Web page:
Steven Ray Smith, two poems
An old sneaker splits a vent and suddenly
it’s shoe shopping day again;
or maybe it’s not new shoes but the start
of the old foot finally going commando,
getting tough, calloused, human leather,
un-supple as a goat’s horn.
Proper grammar and math parameters
say the finish comes after the start.
Songs and every-day witness tell the opposite.
The sun returns after a dark night,
the glory-fisted medalist is again democratically crouched
in his blocks,
the pisces we ate begets our energy to swim.
And this hopeful reversal:
one lived after dying, ended before beginning.
If it happened once, it can happen again.
We have sung and sung the hymn.
All we know or have ever known
is beginnings following endings.
See-through body, oxidized primer,
idiotically slow in the wrong lane then cutting in
without asking permission with a blinker — worse,
using the left blinker to merge right.
Underinflated tires, slumped posterior,
headlights caked-over with dead flies and dim —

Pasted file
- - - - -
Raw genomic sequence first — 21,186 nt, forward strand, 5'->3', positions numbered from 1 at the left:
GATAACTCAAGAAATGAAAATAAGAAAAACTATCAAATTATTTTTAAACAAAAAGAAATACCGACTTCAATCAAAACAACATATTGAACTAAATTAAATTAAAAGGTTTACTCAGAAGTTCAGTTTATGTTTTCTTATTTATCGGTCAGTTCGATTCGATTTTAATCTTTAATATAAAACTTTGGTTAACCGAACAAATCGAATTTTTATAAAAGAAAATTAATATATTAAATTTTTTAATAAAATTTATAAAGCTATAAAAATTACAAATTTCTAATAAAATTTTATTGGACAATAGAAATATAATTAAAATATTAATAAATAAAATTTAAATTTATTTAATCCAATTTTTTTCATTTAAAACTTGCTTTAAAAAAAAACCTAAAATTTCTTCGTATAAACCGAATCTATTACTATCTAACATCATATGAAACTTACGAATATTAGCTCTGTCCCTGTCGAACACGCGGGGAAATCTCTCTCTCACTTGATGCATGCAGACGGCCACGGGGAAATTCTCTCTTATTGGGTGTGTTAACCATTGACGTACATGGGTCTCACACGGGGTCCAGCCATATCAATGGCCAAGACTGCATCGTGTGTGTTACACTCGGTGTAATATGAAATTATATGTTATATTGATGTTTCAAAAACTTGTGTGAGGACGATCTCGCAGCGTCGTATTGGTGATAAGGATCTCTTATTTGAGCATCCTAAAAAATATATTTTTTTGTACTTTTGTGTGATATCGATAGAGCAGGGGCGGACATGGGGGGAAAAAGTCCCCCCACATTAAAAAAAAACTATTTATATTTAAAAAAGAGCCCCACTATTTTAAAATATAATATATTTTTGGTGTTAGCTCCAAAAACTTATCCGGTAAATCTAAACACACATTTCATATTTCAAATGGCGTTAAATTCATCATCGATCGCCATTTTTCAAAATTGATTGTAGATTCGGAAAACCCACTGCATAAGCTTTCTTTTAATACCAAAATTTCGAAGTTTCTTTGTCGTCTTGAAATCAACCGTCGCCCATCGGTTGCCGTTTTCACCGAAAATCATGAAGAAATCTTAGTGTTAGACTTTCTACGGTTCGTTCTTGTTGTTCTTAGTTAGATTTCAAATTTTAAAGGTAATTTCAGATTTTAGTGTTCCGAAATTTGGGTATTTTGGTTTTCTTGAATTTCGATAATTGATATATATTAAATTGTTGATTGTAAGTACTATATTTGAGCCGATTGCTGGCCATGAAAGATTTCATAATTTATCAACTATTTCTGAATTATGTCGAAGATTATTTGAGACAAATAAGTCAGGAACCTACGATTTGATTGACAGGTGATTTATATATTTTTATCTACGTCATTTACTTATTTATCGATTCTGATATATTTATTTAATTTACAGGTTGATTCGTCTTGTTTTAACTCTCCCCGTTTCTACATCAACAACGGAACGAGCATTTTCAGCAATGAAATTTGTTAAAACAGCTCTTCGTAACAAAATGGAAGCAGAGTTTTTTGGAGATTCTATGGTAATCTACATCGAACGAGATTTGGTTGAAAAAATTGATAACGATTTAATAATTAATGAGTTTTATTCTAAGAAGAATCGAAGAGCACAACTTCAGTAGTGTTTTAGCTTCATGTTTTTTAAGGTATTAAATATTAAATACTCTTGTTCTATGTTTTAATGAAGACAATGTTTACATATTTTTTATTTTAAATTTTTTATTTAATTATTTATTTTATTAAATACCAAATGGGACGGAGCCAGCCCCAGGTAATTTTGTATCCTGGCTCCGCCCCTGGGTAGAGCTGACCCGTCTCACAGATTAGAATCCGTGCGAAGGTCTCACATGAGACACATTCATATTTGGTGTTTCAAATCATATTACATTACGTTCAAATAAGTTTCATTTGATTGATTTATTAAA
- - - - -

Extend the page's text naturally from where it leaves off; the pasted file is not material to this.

dimwit driver as well, no doubt.
Entitled, clueless, wan, slow, and in the way.
It deserves every bit of the horn
and the second blast to boot.
Honk! Damn it!
Then unexpectedly it pulls into my block.
A single baggie of dry beans
pulls down the shoulders of a lady
as she emerges. But she cannot find
the front door key.
She doesn’t think to knock, just stands
there rummaging through her purse.
It’s Mrs. Hoxha.
Knock! Damn it!
my defeated aggression wants to yell out, but
I cannot and she cannot.
There is no one on the other side of the door.
How can a bimmer apologize?
How does the wrong me repent
to the wrong her?
Steven Ray Smith's poetry has appeared in Slice, The Yale Review, Southwest Review, The Kenyon Review, Pembroke Magazine, Grain, Puerto del Sol and others. New work is forthcoming in New Madrid, Tar River Poetry, THINK, and Clarion. A complete list of publications is at www.StevenRaySmith.org. He lives in Austin.